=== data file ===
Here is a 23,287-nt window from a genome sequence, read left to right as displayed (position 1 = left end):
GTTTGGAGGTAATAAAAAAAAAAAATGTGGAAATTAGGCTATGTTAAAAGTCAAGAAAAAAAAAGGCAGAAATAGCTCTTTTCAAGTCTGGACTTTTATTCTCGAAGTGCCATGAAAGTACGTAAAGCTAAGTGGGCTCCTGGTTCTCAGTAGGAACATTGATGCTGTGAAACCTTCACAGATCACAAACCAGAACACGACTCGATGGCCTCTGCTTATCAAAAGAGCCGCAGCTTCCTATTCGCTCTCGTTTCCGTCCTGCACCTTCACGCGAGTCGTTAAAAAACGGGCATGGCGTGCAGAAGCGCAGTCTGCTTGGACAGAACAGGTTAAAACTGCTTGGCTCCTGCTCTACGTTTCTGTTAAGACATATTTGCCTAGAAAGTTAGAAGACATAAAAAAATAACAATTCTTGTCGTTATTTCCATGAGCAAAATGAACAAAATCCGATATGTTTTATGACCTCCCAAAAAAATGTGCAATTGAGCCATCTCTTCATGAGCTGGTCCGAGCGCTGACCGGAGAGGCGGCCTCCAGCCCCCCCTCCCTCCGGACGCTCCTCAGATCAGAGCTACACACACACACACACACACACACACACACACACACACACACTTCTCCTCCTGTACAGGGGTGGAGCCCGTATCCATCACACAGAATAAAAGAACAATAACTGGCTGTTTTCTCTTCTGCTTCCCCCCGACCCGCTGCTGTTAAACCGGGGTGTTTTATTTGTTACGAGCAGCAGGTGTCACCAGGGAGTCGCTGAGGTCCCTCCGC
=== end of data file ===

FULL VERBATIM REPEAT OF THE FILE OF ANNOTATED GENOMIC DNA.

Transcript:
Here is a 23,287-nt window from a genome sequence, read left to right as displayed (position 1 = left end):
GTTTGGAGGTAATAAAAAAAAAAAATGTGGAAATTAGGCTATGTTAAAAGTCAAGAAAAAAAAAGGCAGAAATAGCTCTTTTCAAGTCTGGACTTTTATTCTCGAAGTGCCATGAAAGTACGTAAAGCTAAGTGGGCTCCTGGTTCTCAGTAGGAACATTGATGCTGTGAAACCTTCACAGATCACAAACCAGAACACGACTCGATGGCCTCTGCTTATCAAAAGAGCCGCAGCTTCCTATTCGCTCTCGTTTCCGTCCTGCACCTTCACGCGAGTCGTTAAAAAACGGGCATGGCGTGCAGAAGCGCAGTCTGCTTGGACAGAACAGGTTAAAACTGCTTGGCTCCTGCTCTACGTTTCTGTTAAGACATATTTGCCTAGAAAGTTAGAAGACATAAAAAAATAACAATTCTTGTCGTTATTTCCATGAGCAAAATGAACAAAATCCGATATGTTTTATGACCTCCCAAAAAAATGTGCAATTGAGCCATCTCTTCATGAGCTGGTCCGAGCGCTGACCGGAGAGGCGGCCTCCAGCCCCCCCTCCCTCCGGACGCTCCTCAGATCAGAGCTACACACACACACACACACACACACACACACACACACACACACTTCTCCTCCTGTACAGGGGTGGAGCCCGTATCCATCACACAGAATAAAAGAACAATAACTGGCTGTTTTCTCTTCTGCTTCCCCCCGACCCGCTGCTGTTAAACCGGGGTGTTTTATTTGTTACGAGCAGCAGGTGTCACCAGGGAGTCGCTGAGGTCCCTCCGC